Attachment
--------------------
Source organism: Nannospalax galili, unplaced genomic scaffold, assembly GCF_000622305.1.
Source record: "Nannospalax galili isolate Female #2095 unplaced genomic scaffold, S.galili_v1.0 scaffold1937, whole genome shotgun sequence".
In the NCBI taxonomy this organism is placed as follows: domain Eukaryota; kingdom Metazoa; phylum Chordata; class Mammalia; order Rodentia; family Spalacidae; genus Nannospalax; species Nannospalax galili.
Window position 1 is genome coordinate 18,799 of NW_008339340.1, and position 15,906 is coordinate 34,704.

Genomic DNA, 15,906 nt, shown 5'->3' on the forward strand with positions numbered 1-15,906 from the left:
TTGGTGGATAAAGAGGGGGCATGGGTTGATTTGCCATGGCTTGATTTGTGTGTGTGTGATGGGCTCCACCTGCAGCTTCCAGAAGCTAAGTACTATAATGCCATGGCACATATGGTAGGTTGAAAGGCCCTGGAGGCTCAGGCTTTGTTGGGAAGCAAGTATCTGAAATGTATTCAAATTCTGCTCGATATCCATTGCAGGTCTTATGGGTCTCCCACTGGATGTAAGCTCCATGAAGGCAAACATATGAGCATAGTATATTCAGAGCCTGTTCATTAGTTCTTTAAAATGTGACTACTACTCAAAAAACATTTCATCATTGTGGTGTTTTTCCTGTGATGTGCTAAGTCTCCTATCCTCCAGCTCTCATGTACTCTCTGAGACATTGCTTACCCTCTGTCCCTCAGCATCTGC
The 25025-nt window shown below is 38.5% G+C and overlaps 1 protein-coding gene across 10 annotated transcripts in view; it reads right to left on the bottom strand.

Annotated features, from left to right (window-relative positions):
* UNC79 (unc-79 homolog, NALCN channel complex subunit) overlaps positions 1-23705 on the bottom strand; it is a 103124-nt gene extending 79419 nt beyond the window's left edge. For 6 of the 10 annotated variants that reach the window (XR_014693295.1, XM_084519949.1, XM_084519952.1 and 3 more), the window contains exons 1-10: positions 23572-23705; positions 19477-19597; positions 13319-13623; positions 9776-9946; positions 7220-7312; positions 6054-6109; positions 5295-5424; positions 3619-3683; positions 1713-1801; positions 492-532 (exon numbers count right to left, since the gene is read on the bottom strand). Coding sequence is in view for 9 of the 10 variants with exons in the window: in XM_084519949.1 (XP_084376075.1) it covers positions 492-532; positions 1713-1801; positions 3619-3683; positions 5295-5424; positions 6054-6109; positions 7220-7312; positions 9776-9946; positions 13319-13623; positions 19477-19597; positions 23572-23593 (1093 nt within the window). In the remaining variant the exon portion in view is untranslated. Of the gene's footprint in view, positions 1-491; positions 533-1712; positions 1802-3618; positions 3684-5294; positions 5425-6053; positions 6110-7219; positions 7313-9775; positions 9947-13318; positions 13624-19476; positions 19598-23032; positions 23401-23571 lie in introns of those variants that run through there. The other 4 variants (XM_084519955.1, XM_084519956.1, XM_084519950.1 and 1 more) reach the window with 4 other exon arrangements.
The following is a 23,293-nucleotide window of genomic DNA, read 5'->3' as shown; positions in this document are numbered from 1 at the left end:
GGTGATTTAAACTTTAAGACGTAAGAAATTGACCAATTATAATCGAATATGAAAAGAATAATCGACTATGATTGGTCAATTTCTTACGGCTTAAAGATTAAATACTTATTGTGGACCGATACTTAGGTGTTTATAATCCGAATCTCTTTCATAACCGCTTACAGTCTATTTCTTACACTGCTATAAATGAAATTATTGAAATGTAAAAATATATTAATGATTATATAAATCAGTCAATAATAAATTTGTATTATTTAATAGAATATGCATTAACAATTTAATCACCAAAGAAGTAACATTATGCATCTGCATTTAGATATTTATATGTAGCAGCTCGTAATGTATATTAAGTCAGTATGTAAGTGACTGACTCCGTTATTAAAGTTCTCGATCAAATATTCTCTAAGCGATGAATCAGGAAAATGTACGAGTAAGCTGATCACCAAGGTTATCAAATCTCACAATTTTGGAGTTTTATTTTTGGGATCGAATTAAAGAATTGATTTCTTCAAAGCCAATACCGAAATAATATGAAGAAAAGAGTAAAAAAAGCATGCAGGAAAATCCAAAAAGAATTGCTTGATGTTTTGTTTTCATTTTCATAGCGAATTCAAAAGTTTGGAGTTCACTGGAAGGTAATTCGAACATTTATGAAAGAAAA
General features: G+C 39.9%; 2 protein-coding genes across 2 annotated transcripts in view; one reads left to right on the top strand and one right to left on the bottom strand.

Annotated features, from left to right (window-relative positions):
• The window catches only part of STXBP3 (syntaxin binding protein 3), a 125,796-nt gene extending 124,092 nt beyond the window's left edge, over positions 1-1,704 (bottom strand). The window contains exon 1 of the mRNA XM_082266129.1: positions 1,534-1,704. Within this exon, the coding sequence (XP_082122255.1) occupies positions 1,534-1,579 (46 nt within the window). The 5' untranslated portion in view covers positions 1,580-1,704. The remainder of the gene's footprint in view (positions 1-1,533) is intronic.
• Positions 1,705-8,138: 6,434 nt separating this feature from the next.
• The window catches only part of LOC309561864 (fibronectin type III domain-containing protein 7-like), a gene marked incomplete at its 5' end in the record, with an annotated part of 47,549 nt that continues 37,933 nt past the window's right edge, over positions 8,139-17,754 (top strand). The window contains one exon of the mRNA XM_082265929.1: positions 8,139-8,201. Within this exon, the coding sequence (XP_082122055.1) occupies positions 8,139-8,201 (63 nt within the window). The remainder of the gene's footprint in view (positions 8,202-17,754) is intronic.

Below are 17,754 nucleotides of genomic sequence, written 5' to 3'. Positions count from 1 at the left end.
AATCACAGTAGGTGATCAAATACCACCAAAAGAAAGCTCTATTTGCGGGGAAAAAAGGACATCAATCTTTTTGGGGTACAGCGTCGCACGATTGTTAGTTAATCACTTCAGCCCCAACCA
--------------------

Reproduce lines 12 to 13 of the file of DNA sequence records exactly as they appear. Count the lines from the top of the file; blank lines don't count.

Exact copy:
General features: G+C 39.9%; 2 protein-coding genes across 2 annotated transcripts in view; one reads left to right on the top strand and one right to left on the bottom strand.

Annotated features, from left to right (window-relative positions):